NHS cuts hit county councils’ budgets

England’s county councils are spending 20 per cent over budget on adult social services, a report has found.

The report from the County Councils Network said authorities had increased social services spending by 21 per cent from 2005 to 2006.

Councils were being hit by cuts in funding from primary care trusts, the report said. Half of the counties surveyed said local PCTs had cut funding, with councils losing an average of £1.2m.

The report, based on an Association of Directors of Social Services and Local Government Association survey, said county councils were particularly being hit by increased demand for learning difficulties and older people’s services.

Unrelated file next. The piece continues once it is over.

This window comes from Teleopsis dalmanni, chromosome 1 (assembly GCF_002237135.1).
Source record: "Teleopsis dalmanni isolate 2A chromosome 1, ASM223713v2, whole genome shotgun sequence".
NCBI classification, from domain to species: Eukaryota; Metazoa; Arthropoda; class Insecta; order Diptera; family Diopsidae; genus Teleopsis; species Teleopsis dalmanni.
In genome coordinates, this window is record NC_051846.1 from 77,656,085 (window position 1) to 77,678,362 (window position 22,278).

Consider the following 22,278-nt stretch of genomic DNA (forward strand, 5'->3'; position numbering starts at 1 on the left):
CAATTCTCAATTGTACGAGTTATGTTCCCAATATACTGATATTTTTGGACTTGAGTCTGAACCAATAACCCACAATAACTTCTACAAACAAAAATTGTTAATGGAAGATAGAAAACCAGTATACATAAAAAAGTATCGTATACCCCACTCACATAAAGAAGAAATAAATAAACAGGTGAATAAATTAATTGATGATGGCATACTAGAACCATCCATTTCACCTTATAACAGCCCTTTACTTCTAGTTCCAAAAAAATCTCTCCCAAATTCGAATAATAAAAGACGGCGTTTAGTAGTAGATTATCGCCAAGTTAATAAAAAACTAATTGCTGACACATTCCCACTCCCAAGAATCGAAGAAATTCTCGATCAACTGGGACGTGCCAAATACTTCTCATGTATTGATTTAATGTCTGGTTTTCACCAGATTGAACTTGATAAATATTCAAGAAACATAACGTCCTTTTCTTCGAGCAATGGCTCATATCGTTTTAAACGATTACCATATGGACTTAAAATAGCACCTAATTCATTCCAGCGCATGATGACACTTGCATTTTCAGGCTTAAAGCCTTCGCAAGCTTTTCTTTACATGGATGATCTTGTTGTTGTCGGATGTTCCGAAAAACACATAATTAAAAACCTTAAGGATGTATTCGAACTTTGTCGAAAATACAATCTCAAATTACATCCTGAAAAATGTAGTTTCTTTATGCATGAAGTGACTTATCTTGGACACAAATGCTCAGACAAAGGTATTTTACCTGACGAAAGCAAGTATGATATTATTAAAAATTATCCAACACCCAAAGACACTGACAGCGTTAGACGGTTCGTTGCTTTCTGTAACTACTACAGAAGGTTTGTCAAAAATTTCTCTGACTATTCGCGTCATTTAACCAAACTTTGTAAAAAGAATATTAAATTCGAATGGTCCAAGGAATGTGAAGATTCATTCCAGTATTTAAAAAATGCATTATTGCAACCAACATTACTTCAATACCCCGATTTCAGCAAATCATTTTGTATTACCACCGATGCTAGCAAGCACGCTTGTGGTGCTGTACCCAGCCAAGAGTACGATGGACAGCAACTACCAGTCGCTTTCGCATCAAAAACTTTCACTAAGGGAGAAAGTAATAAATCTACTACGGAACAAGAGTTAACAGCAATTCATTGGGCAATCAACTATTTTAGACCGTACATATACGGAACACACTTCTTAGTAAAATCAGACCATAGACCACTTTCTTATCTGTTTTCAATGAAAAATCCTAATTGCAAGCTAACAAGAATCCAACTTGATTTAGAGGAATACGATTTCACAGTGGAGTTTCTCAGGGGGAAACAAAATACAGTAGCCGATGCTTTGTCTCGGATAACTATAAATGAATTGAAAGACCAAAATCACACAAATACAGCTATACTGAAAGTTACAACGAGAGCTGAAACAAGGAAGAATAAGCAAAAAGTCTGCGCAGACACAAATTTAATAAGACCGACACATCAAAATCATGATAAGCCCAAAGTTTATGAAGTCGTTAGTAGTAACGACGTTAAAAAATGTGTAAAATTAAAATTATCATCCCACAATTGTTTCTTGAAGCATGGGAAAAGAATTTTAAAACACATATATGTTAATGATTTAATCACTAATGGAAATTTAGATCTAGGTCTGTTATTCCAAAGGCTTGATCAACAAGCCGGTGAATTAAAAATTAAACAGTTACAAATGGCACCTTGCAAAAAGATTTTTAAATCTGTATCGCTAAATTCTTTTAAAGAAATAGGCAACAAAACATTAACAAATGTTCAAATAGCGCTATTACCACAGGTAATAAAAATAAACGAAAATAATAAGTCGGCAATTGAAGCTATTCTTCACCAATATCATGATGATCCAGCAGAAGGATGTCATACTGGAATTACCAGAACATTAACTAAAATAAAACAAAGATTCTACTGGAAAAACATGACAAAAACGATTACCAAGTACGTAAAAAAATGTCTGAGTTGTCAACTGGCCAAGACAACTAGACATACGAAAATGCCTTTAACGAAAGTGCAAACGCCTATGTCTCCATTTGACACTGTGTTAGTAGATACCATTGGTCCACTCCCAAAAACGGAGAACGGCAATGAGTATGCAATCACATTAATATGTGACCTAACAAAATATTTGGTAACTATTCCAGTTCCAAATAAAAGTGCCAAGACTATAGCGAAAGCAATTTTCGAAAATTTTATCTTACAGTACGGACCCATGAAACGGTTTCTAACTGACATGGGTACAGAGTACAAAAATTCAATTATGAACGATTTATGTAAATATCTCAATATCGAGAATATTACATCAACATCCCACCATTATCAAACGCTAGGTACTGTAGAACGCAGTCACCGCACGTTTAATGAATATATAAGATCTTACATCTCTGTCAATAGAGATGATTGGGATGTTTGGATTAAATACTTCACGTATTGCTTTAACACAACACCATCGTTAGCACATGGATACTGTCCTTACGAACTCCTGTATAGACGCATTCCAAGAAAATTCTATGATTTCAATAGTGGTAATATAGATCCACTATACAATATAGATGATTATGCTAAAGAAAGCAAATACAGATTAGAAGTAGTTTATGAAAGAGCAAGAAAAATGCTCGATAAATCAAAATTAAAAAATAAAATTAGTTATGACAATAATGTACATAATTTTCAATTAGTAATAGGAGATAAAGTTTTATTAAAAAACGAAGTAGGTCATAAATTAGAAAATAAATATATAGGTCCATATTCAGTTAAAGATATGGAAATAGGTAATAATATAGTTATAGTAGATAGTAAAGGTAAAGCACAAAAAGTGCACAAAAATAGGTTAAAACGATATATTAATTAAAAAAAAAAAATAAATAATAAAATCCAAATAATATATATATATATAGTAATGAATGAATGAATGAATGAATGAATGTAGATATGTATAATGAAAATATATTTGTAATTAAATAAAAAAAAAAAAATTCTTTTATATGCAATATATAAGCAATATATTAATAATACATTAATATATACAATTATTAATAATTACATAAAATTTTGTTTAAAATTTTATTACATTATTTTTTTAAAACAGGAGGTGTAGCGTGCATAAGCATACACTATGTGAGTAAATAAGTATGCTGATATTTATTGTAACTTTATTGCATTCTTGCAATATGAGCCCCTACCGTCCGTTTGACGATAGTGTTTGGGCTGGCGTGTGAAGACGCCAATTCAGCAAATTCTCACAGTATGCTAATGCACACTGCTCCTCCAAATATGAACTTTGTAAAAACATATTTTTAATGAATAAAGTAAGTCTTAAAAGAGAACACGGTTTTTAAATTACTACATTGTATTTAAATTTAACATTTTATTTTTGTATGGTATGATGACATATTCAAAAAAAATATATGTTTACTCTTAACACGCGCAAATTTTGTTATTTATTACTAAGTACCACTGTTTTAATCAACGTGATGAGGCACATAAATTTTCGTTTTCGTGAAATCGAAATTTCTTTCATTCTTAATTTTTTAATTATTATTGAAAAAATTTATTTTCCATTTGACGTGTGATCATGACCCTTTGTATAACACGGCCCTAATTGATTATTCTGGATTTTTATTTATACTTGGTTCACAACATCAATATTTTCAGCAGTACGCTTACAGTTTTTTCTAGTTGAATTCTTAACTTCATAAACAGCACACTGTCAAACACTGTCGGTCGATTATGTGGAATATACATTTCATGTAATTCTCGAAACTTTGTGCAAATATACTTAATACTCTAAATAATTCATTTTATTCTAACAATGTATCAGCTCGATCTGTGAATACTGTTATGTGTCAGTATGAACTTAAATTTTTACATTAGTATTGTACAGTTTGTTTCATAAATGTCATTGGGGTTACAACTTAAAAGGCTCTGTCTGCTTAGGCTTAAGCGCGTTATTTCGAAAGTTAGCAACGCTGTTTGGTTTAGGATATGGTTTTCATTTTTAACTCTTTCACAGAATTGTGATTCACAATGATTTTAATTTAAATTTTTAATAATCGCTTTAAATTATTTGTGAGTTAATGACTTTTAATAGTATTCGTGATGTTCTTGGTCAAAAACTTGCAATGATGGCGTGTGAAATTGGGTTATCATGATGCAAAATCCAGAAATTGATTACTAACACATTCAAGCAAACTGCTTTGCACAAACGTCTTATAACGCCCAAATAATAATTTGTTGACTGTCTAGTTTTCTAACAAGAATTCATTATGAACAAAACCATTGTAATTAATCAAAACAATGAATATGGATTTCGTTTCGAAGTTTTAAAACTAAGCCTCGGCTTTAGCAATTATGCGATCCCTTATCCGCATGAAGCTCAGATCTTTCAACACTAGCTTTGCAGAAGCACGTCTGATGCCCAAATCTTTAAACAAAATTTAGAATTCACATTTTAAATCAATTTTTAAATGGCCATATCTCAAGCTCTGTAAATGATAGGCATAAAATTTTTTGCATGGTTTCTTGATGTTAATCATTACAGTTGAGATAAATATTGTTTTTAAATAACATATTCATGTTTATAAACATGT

Ray Jones, chair of the British Association of Social Workers, said NHS cuts were leading to costs being shunted to councils, and called on the government to immediately issue specific grants for adult social care.

Mark Charters, director of community services at Northamptonshire Council, which plans to tighten its eligibility criteria, said funding problems had raised the spectre of a return to the gulf between government  spending on core clinical services and social care in the 1980s.


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